The Court’s review of a final decision of the Commissioner is limited to (1) whether substantial evidence supports the Commissioner’s decision, Richardson v. Perales, 402 U.S. 389, 401 (1971); and (2) whether the Commissioner applied the correct legal standards, Hays v. Sullivan, 907 F.2d 1453, 1456 (4th Cir. 1990). “When examining [a Social Security Administration] disability determination, a reviewing court is required to uphold the determination when an ALJ has applied correct legal standards and the ALJ’s factual findings are supported by substantial evidence.” Bird v. Comm’r, 699 F.3d 337, 340 (4th Cir. 2012). “Substantial evidence is such relevant evidence as a reasonable mind might accept as adequate to support a conclusion.” Johnson v. Barnhart, 434 F.3d 650, 653 (4th Cir. 2005) (internal quotation marks omitted). “It consists of more than a mere scintilla of evidence but may be less than a preponderance.” Hancock v. Astrue, 667 F.3d 470, 472 (4th Cir. 2012) (internal quotation marks omitted).

         “In reviewing for substantial evidence, [the Court should] not undertake to reweigh conflicting evidence, make credibility determinations, or substitute [its] judgment for that of the ALJ.” Johnson, 434 F.3d at 653 (internal quotation marks and alteration omitted). Rather, “[w]here conflicting evidence allows reasonable minds to differ, ” the Court defers to the ALJ’s decision. Id. (internal quotation marks omitted). To enable judicial review for substantial evidence, “[t]he record should include a discussion of which evidence the ALJ found credible and why, and specific application of the pertinent legal requirements to the record evidence.” Radford v. Colvin, 734 F.3d 288, 295 (4th Cir. 2013).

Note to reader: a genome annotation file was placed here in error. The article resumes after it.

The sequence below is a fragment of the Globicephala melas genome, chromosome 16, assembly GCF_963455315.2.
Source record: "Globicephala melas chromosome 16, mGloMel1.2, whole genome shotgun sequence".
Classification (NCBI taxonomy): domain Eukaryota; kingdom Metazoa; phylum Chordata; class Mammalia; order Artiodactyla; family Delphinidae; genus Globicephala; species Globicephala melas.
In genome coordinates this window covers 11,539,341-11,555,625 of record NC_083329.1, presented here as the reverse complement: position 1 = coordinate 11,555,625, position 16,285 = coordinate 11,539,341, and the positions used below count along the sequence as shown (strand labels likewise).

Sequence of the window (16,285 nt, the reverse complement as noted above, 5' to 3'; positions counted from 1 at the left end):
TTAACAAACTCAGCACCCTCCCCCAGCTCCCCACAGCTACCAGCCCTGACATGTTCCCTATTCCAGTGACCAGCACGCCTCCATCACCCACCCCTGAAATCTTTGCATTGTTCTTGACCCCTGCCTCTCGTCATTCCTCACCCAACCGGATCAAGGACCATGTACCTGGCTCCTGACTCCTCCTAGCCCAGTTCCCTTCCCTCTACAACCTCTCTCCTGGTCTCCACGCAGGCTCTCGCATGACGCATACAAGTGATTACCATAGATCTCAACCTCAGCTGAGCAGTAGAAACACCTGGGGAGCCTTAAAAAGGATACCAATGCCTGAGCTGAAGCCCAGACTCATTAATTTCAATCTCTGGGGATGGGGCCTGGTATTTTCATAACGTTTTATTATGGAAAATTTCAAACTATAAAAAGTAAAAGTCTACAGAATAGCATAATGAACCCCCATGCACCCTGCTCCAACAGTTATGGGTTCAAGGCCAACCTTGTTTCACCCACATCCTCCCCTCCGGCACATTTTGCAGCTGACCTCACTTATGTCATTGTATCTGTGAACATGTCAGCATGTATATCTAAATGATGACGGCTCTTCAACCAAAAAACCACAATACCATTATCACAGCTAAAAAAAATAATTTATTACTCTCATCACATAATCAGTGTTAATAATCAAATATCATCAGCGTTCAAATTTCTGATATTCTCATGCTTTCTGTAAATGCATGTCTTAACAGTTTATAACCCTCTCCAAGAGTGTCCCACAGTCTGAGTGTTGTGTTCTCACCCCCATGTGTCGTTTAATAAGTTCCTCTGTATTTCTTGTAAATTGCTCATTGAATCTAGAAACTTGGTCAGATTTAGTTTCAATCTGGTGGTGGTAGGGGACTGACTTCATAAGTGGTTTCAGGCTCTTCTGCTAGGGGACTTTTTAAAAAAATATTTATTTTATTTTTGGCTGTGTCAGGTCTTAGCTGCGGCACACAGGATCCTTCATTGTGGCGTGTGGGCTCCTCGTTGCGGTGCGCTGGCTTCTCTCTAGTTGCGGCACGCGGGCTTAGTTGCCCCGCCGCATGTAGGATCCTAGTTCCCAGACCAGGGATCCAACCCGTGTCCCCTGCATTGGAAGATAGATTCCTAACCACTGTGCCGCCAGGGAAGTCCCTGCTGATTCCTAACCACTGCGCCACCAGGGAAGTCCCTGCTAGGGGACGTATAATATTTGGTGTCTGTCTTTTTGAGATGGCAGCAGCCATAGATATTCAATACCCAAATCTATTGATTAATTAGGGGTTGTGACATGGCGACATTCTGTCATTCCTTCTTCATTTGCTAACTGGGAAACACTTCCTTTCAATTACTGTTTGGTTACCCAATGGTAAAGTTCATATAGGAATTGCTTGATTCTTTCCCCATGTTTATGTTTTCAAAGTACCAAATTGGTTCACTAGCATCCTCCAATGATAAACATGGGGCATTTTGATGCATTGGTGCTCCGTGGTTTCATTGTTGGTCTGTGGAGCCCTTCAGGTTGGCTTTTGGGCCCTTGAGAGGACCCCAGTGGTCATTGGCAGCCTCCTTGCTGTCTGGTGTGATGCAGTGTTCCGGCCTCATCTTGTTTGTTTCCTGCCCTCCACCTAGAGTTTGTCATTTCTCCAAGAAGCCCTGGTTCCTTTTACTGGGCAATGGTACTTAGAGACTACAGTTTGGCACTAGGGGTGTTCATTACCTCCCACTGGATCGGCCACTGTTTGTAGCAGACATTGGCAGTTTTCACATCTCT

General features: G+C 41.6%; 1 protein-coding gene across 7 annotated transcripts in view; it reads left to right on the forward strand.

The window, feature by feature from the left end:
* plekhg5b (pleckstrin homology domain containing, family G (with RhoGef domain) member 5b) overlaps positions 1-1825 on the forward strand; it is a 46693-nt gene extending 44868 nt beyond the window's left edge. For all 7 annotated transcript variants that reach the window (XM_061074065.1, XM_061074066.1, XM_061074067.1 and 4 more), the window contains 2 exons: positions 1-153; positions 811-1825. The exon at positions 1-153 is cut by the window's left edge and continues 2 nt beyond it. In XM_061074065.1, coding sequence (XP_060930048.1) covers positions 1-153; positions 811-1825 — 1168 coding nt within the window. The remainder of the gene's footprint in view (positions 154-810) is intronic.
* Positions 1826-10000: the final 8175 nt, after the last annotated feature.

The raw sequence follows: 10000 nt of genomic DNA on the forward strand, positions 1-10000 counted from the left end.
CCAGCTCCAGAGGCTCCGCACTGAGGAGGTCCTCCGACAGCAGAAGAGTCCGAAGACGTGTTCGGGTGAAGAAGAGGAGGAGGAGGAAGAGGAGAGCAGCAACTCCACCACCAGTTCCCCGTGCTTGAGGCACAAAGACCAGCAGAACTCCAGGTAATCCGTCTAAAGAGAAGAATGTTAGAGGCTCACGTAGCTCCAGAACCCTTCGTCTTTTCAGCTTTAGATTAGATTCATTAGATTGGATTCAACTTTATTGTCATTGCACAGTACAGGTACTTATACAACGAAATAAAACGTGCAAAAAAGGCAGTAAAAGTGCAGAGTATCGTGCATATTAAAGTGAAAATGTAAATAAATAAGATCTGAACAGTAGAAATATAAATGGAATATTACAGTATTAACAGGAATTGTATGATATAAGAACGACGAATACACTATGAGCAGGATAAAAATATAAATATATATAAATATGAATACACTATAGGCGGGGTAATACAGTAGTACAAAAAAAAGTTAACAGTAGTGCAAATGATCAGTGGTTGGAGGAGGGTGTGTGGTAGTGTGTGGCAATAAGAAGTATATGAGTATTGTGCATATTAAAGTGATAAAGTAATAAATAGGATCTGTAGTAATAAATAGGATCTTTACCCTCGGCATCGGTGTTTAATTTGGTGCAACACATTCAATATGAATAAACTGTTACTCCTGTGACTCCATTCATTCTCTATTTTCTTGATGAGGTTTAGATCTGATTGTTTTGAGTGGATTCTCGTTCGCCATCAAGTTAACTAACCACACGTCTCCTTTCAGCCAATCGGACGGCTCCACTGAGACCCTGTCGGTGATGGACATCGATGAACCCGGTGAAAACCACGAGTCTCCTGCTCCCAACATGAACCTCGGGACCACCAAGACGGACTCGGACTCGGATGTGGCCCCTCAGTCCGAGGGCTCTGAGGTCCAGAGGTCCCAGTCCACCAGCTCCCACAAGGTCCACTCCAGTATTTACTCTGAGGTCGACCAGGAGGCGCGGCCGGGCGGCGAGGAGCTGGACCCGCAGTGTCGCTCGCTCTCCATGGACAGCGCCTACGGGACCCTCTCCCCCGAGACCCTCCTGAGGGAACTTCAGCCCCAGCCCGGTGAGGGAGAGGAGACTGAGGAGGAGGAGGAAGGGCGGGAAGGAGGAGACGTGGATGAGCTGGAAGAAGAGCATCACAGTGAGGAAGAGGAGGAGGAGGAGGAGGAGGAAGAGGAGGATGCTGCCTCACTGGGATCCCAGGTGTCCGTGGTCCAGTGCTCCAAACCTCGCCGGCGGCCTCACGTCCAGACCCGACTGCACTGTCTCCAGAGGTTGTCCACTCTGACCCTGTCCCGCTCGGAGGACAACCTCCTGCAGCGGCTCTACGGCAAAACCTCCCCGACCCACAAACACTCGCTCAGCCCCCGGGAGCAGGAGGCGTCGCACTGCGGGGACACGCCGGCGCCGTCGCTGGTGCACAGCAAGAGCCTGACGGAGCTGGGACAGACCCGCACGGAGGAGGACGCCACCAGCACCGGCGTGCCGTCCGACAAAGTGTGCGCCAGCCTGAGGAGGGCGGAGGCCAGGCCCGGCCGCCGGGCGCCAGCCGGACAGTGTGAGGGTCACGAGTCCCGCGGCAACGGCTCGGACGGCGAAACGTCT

III. THE SEQUENTIAL EVALUATION PROCESS

         A “disability” entitling a claimant to benefits under the Social Security Act, as relevant here, is “[the] inability to engage in any substantial gainful activity by reason of any medically determinable physical or mental impairment which can be expected to result in death or which has lasted or can be expected to last for a continuous period of not less than 12 months.” 42 U.S.C. § 423(d)(1)(A). The Social Security Administration Regulations set out a detailed five-step process for reviewing applications for disability. 20 C.F.R. §§ 404.1520, 416.920; Mascio v. Colvin, 780 F.3d 632, 634 (4th Cir. 2015). “If an applicant’s claim fails at any step of the process, the ALJ need not advance to the subsequent steps.” Pass v. Chater, 65 F.3d 1200, 1203 (4th Cir. 1995) (citation omitted). The burden is on the claimant to make the requisite showing at the first four steps. Id.

         At step one, the ALJ determines whether the claimant is engaged in substantial gainful activity. If so, the claimant’s application is denied regardless of the medical condition, age, education, or work experience of the claimant. Id. (citing 20 C.F.R. § 416.920). If not, the case progresses to step two, where the claimant must show a severe impairment. If the claimant does not show any physical or mental deficiencies, or a combination thereof, which significantly limit the claimant’s ability to perform work activities, then no severe impairment is established and the claimant is not disabled. Id.

         At step three, the ALJ must determine whether one or more of the claimant’s impairments meets or equals one of the listed impairments (“Listings”) found at 20 C.F.R. 404, Appendix 1 to Subpart P. If so, the claimant is automatically deemed disabled regardless of age, education or work experience. Id. If not, before proceeding to step four, the ALJ must assess the claimant’s residual functional capacity (“RFC”). The RFC is an administrative assessment of “the most” a claimant can still do on a “regular and continuing basis” notwithstanding the claimant’s medically determinable impairments and ...